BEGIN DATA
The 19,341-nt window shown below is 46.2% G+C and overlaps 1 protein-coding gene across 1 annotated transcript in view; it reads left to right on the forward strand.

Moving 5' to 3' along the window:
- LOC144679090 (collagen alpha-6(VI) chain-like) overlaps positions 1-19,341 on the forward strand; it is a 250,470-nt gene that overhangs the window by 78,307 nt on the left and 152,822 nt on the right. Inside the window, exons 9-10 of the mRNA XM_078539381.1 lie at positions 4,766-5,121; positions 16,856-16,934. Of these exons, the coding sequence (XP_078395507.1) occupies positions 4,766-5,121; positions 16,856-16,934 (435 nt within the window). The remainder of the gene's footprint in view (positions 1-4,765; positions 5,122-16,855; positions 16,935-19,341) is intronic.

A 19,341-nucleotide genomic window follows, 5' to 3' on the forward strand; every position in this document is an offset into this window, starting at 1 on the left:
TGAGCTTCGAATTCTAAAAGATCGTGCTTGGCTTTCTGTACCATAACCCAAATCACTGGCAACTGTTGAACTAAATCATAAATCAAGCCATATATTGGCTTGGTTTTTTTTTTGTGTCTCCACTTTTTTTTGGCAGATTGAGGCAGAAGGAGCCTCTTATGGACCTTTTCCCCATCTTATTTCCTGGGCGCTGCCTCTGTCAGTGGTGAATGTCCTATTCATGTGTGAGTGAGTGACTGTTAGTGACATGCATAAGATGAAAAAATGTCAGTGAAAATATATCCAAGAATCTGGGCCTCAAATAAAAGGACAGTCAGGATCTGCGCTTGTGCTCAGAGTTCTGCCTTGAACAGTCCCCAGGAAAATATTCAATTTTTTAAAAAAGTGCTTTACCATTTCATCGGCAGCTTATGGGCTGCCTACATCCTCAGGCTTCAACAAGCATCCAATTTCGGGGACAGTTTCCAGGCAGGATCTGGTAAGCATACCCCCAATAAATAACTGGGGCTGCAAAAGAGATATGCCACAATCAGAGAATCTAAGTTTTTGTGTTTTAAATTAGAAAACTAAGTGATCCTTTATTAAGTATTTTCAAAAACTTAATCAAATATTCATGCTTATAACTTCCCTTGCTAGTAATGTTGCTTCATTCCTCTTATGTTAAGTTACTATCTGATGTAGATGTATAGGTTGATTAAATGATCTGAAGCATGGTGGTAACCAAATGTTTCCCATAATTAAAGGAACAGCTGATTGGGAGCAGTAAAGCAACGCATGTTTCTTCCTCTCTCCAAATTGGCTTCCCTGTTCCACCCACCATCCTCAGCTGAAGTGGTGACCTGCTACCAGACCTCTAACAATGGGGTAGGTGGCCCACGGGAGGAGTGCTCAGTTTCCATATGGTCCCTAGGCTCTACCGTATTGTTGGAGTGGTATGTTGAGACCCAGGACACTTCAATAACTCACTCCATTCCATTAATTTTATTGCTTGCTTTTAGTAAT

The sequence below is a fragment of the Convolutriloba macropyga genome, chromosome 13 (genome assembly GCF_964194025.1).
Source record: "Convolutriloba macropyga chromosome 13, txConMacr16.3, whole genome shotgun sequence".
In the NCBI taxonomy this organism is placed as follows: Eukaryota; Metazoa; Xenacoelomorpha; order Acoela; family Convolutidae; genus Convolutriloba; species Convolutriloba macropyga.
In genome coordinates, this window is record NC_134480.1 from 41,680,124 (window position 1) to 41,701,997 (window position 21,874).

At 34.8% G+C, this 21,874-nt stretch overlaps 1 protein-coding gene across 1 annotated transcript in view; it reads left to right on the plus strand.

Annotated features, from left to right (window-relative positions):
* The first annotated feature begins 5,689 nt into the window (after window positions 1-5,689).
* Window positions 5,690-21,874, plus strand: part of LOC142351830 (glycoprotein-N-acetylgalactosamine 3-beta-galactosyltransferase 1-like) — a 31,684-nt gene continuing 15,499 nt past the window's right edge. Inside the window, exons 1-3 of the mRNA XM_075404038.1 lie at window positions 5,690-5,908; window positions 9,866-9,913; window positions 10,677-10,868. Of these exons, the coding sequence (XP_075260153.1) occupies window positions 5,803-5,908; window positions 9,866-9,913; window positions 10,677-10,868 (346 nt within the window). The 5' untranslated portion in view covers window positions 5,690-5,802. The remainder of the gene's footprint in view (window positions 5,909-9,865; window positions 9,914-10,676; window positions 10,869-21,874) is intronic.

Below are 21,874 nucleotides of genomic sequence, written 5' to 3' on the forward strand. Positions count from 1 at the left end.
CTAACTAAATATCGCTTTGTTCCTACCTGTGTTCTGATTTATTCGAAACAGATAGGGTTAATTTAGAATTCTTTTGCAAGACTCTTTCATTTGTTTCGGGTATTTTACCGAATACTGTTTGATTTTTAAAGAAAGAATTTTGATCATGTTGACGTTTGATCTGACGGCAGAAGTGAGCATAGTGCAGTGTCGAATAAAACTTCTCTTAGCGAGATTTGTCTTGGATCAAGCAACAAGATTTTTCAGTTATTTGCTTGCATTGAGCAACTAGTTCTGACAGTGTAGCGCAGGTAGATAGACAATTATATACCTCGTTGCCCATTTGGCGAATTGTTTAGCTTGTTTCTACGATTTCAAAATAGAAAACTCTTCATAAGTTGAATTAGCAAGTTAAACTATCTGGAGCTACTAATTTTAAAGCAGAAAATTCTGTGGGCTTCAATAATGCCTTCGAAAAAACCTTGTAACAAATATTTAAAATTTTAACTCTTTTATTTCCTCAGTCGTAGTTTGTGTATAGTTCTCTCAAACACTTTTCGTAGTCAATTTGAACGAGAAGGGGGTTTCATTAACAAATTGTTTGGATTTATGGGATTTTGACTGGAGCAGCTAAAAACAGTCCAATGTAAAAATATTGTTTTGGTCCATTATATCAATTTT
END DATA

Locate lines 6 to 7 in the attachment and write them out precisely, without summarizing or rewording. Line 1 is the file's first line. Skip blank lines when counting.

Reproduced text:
The sequence below is a fragment of the Convolutriloba macropyga genome, chromosome 13 (genome assembly GCF_964194025.1).
Source record: "Convolutriloba macropyga chromosome 13, txConMacr16.3, whole genome shotgun sequence".